Davinci Resolve VFX | Fusion VS NUKE

Davinci Resolve VFX is a complicated topic. Recently thanks to Blackmagic Design, Fusion has joined Davinci Resolve Suit, allowing to complete integration between video editing, audio editing, visual effects in Fusion, and color grading finishing. 

Everything sounds great on paper, however there are few things you need to know about Davinci Resolve VFX in Fusion.

First of all, unfortunately, Fusion is not the most powerful VFX software on the market and doesn’t really have a strong reputation among visual artists. However, Fusion is extremely powerful. It is also very resource-demanding, meaning that if you want to work comfortably in DaVinci Resolve to create VFX and combine it with color grading, you need to have the latest and greatest computer. This is because it consumes resources like there’s no tomorrow. For comfortable DaVinci Resolve VFX work, I recommend a minimum of 128GB of RAM and the latest Nvidia GPU with as much VRAM as possible. This is because even a simple lettering composite will consume all your VRAM, leaving you with nothing.

What is Fusion?

Blackmagic Fusion is widely used in the broadcast industry for creating visual effects and motion graphics for television shows, commercials, and other types of broadcast content. One of the reasons for its popularity in the broadcast industry is its ability to handle complex compositing and effects work, such as chroma keying, tracking, and rotoscoping.

Fusion also offers a collaborative workflow, which allows multiple artists to work on the same project simultaneously. This feature is particularly useful in the broadcast industry, where multiple departments and teams often work on different aspects of a project.

Another reason for Fusion’s popularity in the broadcast industry is its ability to integrate seamlessly with other software and hardware. For example, it can be integrated with DaVinci Resolve, which is widely used in color grading for broadcast content. This integration allows for a more streamlined workflow and reduces the need for exporting and importing between different software programs.

Fusion VS Nuke

Blackmagic Fusion and The Foundry’s Nuke are both powerful visual effects (VFX) software used in the film and broadcast industries. While they share many similarities, there are also some key differences between the two.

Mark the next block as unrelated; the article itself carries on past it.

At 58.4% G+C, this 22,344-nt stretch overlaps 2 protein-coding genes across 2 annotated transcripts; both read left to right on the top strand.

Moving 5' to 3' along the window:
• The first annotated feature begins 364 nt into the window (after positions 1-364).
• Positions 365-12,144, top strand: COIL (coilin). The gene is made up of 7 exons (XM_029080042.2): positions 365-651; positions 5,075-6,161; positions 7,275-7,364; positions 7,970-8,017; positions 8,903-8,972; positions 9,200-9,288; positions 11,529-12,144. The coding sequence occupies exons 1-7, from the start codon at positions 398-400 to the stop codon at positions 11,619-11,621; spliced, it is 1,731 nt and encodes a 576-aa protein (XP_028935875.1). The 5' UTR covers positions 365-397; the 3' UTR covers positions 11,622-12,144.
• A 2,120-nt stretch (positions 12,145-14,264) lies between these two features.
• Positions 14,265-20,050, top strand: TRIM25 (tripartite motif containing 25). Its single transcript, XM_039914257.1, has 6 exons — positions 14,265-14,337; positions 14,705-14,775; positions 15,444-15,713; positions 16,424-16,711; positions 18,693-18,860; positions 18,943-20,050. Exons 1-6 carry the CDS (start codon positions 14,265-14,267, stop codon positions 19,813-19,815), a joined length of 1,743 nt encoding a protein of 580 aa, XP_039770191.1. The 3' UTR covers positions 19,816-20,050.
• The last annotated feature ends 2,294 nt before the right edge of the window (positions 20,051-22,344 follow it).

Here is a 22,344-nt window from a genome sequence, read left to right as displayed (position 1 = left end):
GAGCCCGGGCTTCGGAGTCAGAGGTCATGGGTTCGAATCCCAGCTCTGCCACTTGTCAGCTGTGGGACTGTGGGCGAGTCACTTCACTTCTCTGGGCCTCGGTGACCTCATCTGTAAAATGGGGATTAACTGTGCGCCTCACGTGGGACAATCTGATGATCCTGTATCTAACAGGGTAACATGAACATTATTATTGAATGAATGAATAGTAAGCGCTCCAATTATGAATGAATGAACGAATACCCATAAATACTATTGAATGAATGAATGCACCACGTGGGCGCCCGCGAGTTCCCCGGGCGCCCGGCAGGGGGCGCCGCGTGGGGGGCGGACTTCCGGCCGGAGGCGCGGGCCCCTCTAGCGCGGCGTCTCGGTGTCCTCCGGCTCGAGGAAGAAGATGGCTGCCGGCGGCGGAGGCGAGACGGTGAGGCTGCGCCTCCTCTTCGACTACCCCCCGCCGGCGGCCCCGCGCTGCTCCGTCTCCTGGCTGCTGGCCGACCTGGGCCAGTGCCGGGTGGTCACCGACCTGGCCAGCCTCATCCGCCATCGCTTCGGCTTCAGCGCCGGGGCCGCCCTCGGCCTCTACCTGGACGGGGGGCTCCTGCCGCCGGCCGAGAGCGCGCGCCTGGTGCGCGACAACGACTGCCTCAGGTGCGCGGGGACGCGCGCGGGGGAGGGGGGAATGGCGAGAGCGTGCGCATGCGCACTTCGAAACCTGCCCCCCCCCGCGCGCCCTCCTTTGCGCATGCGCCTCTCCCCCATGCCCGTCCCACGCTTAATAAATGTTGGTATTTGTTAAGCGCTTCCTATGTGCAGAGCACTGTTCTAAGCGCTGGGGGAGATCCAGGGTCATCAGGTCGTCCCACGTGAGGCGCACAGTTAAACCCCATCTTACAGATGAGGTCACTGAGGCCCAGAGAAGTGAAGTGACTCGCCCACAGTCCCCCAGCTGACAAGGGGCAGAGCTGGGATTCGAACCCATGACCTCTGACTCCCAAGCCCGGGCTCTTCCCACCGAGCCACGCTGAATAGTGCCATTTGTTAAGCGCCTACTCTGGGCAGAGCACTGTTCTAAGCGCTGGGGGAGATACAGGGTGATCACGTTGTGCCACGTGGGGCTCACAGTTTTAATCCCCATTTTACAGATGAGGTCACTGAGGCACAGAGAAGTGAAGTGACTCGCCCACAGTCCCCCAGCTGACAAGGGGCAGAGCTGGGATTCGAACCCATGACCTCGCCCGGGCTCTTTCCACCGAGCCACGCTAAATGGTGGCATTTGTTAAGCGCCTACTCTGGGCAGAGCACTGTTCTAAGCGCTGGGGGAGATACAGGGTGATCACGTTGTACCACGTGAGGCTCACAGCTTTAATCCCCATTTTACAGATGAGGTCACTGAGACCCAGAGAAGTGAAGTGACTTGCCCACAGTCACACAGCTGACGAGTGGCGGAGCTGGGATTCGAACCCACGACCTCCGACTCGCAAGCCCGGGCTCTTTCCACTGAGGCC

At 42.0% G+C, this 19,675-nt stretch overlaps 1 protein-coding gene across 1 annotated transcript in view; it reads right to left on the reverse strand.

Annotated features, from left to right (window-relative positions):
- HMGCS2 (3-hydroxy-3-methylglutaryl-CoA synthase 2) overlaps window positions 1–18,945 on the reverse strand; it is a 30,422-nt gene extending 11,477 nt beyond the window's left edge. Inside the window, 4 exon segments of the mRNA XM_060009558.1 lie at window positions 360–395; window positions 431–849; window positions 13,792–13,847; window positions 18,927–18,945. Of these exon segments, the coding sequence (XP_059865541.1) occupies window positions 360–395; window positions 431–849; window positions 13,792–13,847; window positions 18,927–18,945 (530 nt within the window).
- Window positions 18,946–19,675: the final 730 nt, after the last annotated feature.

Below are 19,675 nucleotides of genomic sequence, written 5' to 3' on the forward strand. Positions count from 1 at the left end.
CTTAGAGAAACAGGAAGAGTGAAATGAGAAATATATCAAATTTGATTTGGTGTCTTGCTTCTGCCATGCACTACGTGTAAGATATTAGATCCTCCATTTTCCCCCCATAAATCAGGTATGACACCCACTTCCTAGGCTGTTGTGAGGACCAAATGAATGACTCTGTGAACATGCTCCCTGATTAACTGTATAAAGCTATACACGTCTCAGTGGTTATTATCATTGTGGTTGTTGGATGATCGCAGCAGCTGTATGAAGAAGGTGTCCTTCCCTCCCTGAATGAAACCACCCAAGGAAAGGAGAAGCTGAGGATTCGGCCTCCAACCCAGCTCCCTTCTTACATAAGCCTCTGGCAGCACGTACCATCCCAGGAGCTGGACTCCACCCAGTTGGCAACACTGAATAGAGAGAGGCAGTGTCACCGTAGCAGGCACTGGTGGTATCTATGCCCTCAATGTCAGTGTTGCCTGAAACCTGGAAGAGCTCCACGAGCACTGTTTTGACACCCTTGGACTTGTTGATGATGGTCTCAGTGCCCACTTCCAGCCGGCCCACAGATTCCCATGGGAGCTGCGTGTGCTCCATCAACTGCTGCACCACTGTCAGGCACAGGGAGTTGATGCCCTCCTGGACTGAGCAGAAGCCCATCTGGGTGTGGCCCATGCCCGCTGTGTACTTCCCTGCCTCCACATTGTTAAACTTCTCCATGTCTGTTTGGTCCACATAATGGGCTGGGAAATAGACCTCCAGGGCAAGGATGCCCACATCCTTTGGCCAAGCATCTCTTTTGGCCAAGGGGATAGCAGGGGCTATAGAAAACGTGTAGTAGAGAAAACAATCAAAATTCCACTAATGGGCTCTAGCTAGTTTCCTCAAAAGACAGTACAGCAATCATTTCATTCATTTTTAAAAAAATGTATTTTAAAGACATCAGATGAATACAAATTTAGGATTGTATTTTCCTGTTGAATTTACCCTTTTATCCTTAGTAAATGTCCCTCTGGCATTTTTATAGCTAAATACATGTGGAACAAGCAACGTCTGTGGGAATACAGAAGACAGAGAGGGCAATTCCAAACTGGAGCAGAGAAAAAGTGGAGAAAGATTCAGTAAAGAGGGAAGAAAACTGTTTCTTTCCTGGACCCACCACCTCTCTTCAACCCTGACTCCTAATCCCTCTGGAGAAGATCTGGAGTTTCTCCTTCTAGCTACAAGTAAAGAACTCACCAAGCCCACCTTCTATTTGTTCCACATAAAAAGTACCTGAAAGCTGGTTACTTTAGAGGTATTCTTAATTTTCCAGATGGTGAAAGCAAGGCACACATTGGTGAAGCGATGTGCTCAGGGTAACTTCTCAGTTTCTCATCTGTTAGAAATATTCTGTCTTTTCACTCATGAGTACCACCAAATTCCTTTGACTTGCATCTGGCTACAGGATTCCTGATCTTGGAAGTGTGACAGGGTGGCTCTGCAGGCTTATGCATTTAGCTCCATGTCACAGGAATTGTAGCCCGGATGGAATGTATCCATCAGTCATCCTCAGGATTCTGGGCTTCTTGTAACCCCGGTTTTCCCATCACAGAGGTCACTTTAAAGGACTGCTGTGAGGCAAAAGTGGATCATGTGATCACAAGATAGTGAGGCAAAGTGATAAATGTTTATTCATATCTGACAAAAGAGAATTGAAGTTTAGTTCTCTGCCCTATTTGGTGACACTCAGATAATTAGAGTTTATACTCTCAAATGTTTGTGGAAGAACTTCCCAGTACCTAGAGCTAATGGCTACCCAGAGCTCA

One of the primary differences between Fusion and Nuke is their interface. Fusion has a node-based interface, which is more intuitive for some users, while Nuke uses a layer-based interface. However, both interfaces have their advantages and disadvantages, and it largely comes down to personal preference and the specific needs of a project.

Another difference between Fusion and Nuke is their pricing. Fusion has a free version that includes most of its features, while Nuke is a more expensive software package that requires a subscription or a perpetual license. This makes Fusion more accessible to independent artists and smaller studios with limited budgets.

In terms of features, both software packages offer similar capabilities for compositing, tracking, and visual effects work. However, Nuke has a more extensive toolset for working with 3D models and handling complex lighting and shading effects. Fusion, on the other hand, has more built-in tools for motion graphics and animation.

Overall, both Fusion and Nuke are powerful VFX software packages that are widely used in the film and broadcast industries. While there are some differences between the two, the choice between them ultimately comes down to personal preference, specific project needs, and budget considerations.


While it’s certainly a nice addition that Blackmagic included Fusion in its package, in my personal opinion, if you’re serious about learning compositing and visual effects, it’s best to stick to the industry standard, Nuke. Nuke is considerably more powerful, and mastering it can even lead to job opportunities in the field. While Fusion is undoubtedly a powerful software, it’s not as widely used in professional filmmaking, and it’s unlikely that it will displace Nuke from its industry-leading position anytime soon.

If, on the other hand, you need Davinci Resolve VFX but don’t want to learn how to do it yourself, I highly recommend using the Motion VFX platform. They offer a wide range of Resolve VFX solutions that can help you achieve fantastic results.